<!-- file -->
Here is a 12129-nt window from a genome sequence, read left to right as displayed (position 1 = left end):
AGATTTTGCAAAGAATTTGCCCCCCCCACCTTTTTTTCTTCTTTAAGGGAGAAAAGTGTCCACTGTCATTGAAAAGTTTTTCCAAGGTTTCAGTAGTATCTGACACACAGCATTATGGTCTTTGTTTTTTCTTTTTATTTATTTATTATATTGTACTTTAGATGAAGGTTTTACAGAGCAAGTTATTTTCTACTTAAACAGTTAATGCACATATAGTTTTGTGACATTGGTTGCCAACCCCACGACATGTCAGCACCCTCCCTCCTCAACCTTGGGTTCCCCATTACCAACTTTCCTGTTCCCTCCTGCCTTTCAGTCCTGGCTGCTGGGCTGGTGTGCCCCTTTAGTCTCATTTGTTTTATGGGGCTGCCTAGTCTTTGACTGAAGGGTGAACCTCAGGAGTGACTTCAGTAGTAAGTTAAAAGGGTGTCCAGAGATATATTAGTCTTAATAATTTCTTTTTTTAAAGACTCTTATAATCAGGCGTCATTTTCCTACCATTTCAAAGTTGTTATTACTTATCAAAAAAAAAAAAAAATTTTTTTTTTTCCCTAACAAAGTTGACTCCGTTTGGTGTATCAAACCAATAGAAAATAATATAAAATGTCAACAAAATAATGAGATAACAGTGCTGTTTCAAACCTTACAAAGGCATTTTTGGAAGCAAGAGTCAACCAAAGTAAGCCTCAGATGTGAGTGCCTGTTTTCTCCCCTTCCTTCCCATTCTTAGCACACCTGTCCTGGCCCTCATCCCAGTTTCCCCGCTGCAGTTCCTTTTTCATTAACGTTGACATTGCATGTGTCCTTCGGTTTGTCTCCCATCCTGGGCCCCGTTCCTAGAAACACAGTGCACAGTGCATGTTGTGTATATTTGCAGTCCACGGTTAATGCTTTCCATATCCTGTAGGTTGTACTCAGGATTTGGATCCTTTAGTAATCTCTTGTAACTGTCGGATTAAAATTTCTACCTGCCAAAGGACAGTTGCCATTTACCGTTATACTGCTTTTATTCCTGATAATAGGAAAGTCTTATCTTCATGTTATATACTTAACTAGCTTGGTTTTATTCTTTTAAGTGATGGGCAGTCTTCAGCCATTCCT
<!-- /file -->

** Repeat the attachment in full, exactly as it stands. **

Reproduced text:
Here is a 12129-nt window from a genome sequence, read left to right as displayed (position 1 = left end):
AGATTTTGCAAAGAATTTGCCCCCCCCACCTTTTTTTCTTCTTTAAGGGAGAAAAGTGTCCACTGTCATTGAAAAGTTTTTCCAAGGTTTCAGTAGTATCTGACACACAGCATTATGGTCTTTGTTTTTTCTTTTTATTTATTTATTATATTGTACTTTAGATGAAGGTTTTACAGAGCAAGTTATTTTCTACTTAAACAGTTAATGCACATATAGTTTTGTGACATTGGTTGCCAACCCCACGACATGTCAGCACCCTCCCTCCTCAACCTTGGGTTCCCCATTACCAACTTTCCTGTTCCCTCCTGCCTTTCAGTCCTGGCTGCTGGGCTGGTGTGCCCCTTTAGTCTCATTTGTTTTATGGGGCTGCCTAGTCTTTGACTGAAGGGTGAACCTCAGGAGTGACTTCAGTAGTAAGTTAAAAGGGTGTCCAGAGATATATTAGTCTTAATAATTTCTTTTTTTAAAGACTCTTATAATCAGGCGTCATTTTCCTACCATTTCAAAGTTGTTATTACTTATCAAAAAAAAAAAAAAATTTTTTTTTTTCCCTAACAAAGTTGACTCCGTTTGGTGTATCAAACCAATAGAAAATAATATAAAATGTCAACAAAATAATGAGATAACAGTGCTGTTTCAAACCTTACAAAGGCATTTTTGGAAGCAAGAGTCAACCAAAGTAAGCCTCAGATGTGAGTGCCTGTTTTCTCCCCTTCCTTCCCATTCTTAGCACACCTGTCCTGGCCCTCATCCCAGTTTCCCCGCTGCAGTTCCTTTTTCATTAACGTTGACATTGCATGTGTCCTTCGGTTTGTCTCCCATCCTGGGCCCCGTTCCTAGAAACACAGTGCACAGTGCATGTTGTGTATATTTGCAGTCCACGGTTAATGCTTTCCATATCCTGTAGGTTGTACTCAGGATTTGGATCCTTTAGTAATCTCTTGTAACTGTCGGATTAAAATTTCTACCTGCCAAAGGACAGTTGCCATTTACCGTTATACTGCTTTTATTCCTGATAATAGGAAAGTCTTATCTTCATGTTATATACTTAACTAGCTTGGTTTTATTCTTTTAAGTGATGGGCAGTCTTCAGCCATTCCT